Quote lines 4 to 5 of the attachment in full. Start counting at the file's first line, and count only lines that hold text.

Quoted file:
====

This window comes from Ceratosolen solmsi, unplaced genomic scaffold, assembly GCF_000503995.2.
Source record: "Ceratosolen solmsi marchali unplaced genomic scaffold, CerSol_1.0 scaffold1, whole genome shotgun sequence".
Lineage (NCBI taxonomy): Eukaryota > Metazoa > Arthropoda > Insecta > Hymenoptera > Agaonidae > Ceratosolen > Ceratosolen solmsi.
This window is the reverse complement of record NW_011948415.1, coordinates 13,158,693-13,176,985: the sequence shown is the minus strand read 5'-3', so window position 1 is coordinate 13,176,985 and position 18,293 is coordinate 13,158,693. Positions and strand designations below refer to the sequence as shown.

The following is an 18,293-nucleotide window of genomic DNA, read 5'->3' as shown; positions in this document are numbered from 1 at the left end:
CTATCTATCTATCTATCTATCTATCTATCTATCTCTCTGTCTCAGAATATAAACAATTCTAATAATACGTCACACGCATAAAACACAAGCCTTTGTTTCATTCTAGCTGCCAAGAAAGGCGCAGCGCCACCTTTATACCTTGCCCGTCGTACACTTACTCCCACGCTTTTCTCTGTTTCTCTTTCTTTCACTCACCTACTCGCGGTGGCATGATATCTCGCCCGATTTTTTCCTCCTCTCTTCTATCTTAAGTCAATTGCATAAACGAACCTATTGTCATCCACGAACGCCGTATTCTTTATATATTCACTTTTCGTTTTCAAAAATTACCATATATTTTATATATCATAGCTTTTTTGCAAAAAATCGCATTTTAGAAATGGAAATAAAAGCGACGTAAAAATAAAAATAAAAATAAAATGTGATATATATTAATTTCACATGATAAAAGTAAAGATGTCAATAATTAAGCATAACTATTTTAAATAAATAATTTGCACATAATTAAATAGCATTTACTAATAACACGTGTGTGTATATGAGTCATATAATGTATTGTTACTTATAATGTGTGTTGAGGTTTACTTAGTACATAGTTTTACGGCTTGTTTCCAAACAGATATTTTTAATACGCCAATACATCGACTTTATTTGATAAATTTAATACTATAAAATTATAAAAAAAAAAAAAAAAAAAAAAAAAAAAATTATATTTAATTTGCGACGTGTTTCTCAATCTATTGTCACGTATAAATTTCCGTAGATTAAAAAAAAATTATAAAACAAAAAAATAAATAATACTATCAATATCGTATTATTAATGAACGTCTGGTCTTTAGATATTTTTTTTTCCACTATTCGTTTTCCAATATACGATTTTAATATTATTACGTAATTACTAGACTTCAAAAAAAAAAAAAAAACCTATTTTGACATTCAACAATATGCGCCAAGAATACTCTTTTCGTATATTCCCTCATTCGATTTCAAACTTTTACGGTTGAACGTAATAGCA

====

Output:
This window is the reverse complement of record NW_011948415.1, coordinates 13,158,693-13,176,985: the sequence shown is the minus strand read 5'-3', so window position 1 is coordinate 13,176,985 and position 18,293 is coordinate 13,158,693. Positions and strand designations below refer to the sequence as shown.

The following is an 18,293-nucleotide window of genomic DNA, read 5'->3' as shown; positions in this document are numbered from 1 at the left end: